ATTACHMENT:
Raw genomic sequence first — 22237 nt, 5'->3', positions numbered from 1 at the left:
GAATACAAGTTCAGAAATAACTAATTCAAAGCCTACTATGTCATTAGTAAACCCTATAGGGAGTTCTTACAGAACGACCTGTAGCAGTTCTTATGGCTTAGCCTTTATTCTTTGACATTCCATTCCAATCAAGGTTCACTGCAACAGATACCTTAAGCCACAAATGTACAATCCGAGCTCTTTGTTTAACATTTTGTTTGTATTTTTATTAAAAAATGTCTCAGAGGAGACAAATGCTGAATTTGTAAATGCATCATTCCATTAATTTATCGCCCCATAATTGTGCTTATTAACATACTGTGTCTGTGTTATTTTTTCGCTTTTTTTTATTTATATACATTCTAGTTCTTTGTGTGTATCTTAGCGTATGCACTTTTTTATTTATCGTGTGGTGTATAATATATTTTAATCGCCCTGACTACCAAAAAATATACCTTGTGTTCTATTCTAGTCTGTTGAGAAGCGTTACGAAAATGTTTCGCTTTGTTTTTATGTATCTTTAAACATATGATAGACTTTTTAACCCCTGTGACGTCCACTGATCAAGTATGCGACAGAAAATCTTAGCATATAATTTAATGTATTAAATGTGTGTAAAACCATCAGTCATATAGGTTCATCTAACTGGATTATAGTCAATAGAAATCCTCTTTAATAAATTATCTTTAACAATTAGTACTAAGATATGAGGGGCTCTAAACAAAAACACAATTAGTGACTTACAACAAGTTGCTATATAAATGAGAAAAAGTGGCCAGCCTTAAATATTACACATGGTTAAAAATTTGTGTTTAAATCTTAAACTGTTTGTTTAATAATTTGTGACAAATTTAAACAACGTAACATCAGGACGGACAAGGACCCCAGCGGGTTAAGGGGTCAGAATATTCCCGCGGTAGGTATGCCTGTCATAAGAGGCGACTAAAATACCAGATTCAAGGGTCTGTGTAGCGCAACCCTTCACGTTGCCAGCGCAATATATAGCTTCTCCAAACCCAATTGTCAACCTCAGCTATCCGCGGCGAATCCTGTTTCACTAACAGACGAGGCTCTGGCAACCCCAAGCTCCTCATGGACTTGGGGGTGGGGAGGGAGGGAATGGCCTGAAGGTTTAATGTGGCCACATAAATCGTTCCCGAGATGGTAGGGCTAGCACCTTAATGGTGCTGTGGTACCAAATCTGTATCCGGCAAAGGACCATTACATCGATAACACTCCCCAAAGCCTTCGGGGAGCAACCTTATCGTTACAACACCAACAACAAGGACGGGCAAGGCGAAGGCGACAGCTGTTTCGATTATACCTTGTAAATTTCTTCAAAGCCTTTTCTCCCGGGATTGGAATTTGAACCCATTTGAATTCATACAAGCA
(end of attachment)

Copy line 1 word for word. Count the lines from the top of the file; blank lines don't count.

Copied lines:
Raw genomic sequence first — 22237 nt, 5'->3', positions numbered from 1 at the left: